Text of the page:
What happened? Could the "influential librarians"* of the 1950's have been so wrong?
My own interest in DeJong came as a result of reading Dear Genius: The Letters of Ursula Nordstrom. The legendary editor's letters to DeJong are so full of confidence in his literary abilities that some of her excitement rubbed off on me and I ran straight to my library to find a copy of The Wheel on the School. (There were no holds.)
To glean any reading pleasure from The Wheel on the School, you have to accept one premise going in: having a pair of storks nesting on the top of your one-room schoolhouse would be the best thing that could ever happen to you or your town. So good that it makes you hyperventilate a little bit just thinking about it. So good that it will inspire legless men to leave their backyards and tie themselves to dinghies for the privilege of helping your wish come true.
Despite the odd premise, The Wheel on the School is actually a very good book. The sense of place is so strong that the book probably deserves its Newbery on the strength of setting alone. It's set in a Dutch fishing village similar to the one where DeJong spent his early years, and the descriptions of storms, dikes, and fishing life are obviously drawn from experience. Characters, especially the older inhabitants of the village, are depicted with humor and sensitivity.
The plot is skillfully structured and fast-paced as well - at least for Part One (Operation Get the Wheel). Judith Hartzell wrote, in a 2006 DeJong centennial article for the Horn Book, "This is an action book, built, as the title suggests, in the shape of a wheel. It begins with the hub—Lina. Like spokes running out toward the rim, the six children go on their separate adventures, and bit by bit, through the children, the whole rim of the village comes into play. Near the end, in a celebration-of-community scene, the fathers climb the schoolhouse roof on a stormy day to put the wheel in place."**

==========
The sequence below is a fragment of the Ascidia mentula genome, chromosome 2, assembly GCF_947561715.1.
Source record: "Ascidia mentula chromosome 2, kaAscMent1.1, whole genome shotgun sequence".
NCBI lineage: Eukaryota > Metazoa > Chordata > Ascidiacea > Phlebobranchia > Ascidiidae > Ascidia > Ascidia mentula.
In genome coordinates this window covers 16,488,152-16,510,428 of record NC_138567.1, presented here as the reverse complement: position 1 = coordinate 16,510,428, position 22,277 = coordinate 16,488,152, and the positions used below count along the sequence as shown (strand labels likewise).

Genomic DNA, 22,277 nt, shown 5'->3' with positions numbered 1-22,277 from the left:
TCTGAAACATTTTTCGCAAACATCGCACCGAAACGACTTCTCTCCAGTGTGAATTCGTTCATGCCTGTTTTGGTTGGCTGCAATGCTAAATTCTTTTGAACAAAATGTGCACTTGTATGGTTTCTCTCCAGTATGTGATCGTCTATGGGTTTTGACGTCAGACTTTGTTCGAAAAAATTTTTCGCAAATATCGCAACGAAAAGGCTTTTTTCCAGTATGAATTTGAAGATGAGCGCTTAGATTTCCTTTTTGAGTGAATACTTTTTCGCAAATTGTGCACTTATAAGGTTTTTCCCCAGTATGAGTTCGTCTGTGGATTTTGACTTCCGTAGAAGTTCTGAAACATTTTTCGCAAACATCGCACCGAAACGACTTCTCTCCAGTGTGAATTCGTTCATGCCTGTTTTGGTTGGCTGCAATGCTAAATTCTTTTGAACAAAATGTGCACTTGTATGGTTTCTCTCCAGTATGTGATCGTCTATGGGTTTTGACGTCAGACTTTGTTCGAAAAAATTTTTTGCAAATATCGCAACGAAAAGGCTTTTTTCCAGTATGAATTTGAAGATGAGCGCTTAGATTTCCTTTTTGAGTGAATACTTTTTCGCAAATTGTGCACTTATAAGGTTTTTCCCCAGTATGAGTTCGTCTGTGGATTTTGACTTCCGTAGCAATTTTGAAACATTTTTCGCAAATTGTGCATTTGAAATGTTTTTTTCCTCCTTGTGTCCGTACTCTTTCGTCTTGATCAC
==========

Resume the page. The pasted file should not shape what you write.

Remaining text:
Ah, but there's the problem. That scene (Operation Put The Wheel on the School) is not nearly close enough to the end of book for my taste. There are still 70 more pages to go (comprising Operation Get Some Storks). Maybe it's my modern sensibilities, but by the time they finally heaved the wretched birds onto the wheel I was ready to get out my shotgun and start scanning the horizon for wings.
So, despite its strengths, this is probably not a book I'd hand to most kids I meet in 2012. Unless they're really, really excited about storks. Like, Double Rainbow excited. I mean, read this passage:
"Lina sat quietly, looking down at her stork. She had to hold herself very quiet, absolutely still, or she'd burst out and scream and laugh and cry. It was so unbelievable, so wonderful, sitting in school with a stork on her lap. Storks in school, storks in Shora! She bent deep over her stork and cried a little and stroked its long white neck."
Now tell me it doesn't make you think of this:
*A phrase that always makes me laugh.
**Hartzell, Judith. "Happy Centennial, Meindert Dejong!." Horn Book Magazine 82.2 (2006): 227. MasterFILE Premier. Web. 17 Feb. 2012.